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Michael A. Schwartz Awarded Grant to Study Access to Justice for Deaf People in Northern Ireland

Associate Professor of Law Michael A. Schwartz has been awarded a grant of more than $200,000 to explore access to justice for deaf people, working in collaboration with the British Deaf Association, Queen's University Belfast, Northern Ireland, and Rowan University, NJ. This grant is part of approximately $1.5 million awarded to 10 research and pilot projects across the United Kingdom. The funding has been granted as part of the Disability Research on Independent Living and Learning (DRILL) program, led by disabled people and funded by the UK's Big Lottery Fund.

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Delivering on DEI: December 3 and International Day of Persons with Disabilities

Dec. 3 marks the International Day of Persons with Disabilities. For me this day prompts some questions (and suggests some answers) on how organizations focused on advancing human rights globally, including AI, can and ought to be thinking about Diversity, Equity and Inclusion (DEI). It should include, of course, consideration of diversity as to disability, whether physical, sensory, psycho-social or intellectual, and also diversity in respect of other characteristics.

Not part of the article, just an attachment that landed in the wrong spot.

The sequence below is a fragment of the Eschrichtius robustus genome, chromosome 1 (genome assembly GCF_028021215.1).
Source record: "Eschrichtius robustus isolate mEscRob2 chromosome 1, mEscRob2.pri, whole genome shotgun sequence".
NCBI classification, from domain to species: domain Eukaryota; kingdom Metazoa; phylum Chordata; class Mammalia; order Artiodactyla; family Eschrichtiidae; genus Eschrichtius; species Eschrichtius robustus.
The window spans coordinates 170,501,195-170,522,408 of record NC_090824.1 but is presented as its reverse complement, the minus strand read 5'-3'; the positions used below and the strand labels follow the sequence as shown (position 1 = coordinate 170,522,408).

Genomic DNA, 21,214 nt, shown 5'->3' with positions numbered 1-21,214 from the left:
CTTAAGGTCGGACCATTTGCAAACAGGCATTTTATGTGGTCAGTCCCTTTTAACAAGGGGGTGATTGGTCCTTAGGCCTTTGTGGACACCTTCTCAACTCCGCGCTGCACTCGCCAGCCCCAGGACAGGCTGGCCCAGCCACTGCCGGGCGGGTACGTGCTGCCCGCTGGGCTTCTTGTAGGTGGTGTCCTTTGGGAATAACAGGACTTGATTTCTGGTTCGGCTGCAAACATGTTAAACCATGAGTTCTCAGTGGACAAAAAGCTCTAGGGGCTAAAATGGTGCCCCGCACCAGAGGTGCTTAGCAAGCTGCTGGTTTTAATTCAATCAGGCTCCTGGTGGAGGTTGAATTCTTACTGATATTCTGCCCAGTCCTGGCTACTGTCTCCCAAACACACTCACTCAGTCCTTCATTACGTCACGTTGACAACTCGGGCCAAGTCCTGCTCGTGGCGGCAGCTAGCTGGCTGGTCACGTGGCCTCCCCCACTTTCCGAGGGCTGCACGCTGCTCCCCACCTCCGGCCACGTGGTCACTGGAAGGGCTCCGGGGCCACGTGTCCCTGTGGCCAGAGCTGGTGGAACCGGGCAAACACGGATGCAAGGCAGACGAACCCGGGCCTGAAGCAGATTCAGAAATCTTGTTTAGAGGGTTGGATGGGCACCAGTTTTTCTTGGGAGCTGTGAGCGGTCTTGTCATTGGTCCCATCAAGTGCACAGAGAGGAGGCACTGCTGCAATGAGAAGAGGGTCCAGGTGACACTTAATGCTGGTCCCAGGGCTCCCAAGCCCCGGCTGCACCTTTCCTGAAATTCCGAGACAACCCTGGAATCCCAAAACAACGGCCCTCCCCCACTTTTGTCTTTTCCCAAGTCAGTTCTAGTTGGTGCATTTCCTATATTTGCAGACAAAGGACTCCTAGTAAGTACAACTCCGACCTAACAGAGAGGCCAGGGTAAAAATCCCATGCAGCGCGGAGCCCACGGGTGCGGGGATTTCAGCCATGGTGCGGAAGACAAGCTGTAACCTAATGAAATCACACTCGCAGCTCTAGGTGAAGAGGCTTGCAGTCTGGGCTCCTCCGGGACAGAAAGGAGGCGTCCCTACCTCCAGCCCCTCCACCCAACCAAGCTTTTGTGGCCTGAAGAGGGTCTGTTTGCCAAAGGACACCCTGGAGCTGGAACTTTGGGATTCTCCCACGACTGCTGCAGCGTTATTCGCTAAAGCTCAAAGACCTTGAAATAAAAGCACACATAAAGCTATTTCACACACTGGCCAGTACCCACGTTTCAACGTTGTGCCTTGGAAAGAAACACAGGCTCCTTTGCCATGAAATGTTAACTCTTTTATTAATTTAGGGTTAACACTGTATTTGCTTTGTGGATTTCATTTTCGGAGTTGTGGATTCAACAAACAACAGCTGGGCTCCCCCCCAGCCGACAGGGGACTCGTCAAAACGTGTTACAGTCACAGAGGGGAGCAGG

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Disability and Disasters

Central African Republic: Floods; 1,750 people affected (August, 2017)
Sierra Leone: Mudslides; 500 dead; 810 people missing; 5,900 lost homes (August, 2017)
Nigeria: Floods; 43,000 people displaced (August, 2017)
Belize Guatemala, Honduras, Mexico: Tropical Cyclone Franklin (August, 2017)
Cameroon: Flash Floods; 12,890 people affected (August, 2017)
Tunisia: Forest Fires; 500 people displaced (August, 2017)

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Endrew v. Douglas County School District